It’s easy to recognize Crucible‘s many design influences. The Amazon-published third-person multiplayer game features hero-style characters with abilities similar to those found in Overwatch. Its one MOBA-centric game mode should feel familiar to you if you’ve played Smite or the now-defunct Paragon. And even its light progression system echoes the one found in Gearbox’s Battleborn. Crucible attempts to remix a lot of existing ideas and cohesively tie them together into something more successful, but as a result, it fails to create an identity for itself.
Crucible takes place on an alien planet primed for off-world mining, which plays host to three game modes on its single map. Heart of the Hive is as close to a MOBA as Crucible gets, with a focus on PvP and PvE play as two teams fight to secure the hearts of dangerous hives. Alpha Hunters is a spin on battle royale, with teams of two skirmishing in short matches. Lastly, Harvester Command combines traits of team deathmatch and classic point control, rewarding players for kills and the number of objectives controlled on the map. In each mode, you have a choice to play as one of 10 characters, each with a handful of unique abilities and unlockable traits.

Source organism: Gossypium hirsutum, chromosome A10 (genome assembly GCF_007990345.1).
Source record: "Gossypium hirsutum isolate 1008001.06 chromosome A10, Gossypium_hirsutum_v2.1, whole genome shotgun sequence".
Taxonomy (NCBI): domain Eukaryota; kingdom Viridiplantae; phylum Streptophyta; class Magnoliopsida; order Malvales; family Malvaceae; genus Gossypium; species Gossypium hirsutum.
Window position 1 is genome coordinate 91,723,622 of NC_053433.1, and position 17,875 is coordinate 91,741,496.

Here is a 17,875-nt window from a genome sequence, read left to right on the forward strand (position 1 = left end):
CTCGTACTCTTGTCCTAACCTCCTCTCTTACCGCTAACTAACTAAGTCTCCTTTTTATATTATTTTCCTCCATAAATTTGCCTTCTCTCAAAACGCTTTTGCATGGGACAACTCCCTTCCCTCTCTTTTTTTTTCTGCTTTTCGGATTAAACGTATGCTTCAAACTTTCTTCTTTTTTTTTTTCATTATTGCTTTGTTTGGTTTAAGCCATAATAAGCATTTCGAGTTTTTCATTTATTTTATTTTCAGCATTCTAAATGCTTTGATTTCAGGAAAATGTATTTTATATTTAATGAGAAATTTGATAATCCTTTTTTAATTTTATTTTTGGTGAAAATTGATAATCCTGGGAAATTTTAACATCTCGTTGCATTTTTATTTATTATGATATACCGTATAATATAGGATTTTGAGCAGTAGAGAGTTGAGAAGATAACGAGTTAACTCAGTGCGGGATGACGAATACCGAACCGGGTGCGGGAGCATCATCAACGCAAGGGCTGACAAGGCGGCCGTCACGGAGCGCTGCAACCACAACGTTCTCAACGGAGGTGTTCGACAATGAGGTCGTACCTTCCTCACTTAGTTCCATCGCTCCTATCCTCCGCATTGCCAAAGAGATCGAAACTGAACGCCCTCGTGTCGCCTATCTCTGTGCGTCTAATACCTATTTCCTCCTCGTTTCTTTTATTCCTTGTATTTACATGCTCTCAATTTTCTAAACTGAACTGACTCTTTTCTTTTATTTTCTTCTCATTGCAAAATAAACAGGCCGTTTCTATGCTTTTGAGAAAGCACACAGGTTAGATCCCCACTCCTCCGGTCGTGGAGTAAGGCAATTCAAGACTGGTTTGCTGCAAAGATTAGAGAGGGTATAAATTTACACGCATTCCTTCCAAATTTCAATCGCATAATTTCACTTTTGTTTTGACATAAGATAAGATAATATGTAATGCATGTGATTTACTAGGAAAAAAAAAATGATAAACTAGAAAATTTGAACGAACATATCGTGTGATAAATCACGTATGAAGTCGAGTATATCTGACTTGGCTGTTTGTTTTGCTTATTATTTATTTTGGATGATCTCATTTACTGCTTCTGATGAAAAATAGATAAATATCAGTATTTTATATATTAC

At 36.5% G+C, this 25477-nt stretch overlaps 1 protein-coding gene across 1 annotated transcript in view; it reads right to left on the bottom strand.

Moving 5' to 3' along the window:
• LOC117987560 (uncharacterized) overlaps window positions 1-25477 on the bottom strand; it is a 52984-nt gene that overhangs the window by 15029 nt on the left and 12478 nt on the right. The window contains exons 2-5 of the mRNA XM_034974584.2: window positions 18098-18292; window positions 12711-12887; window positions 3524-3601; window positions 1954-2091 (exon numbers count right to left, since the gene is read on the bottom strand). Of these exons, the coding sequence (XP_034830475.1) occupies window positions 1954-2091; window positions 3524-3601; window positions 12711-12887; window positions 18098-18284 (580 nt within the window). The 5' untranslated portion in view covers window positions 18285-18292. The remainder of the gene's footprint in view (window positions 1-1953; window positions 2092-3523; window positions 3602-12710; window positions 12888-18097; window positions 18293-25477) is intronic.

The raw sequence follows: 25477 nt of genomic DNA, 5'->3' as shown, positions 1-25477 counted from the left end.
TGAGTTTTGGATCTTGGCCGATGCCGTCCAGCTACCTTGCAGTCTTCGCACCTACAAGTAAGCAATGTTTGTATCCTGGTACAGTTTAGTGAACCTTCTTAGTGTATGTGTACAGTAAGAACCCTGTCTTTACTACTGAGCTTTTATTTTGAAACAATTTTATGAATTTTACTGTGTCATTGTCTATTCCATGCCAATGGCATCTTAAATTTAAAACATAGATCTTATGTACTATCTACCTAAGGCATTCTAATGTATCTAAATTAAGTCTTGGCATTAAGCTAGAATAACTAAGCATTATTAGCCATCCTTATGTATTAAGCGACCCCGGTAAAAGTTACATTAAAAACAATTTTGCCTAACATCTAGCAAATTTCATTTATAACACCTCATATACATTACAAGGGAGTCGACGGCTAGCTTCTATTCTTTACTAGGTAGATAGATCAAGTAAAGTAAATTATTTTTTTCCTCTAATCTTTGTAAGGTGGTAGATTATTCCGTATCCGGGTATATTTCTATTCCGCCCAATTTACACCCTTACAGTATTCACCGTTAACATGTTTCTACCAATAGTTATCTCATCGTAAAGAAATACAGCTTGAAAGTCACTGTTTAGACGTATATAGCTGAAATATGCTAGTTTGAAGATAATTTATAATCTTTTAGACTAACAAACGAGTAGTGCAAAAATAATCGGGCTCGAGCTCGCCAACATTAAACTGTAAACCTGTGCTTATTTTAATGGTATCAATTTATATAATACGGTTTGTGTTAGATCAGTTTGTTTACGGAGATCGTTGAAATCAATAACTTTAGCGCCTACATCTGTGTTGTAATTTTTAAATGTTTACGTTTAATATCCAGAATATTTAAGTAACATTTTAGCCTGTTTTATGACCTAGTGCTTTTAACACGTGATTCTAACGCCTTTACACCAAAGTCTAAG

Heart of the Hive is the main event, pitting two teams of four against one another on a large map filled with AI enemies as you hunt down periodically spawning hives and attempt to capture three of their underlying hearts. Like in most MOBAs, you kill these enemies for XP, levelling up your character to improve your health, damage, and ability effectiveness. But in Crucible, there’s no challenge involved in killing these enemies; it’s easy enough to tackle a large group of them alone without any risk, dancing around their slow and predictable attack patterns. It reduces the necessary farming of experience to a mindless annoyance, made even more irritating by the fact that it’s predominantly how you’ll spend most of your time in this mode.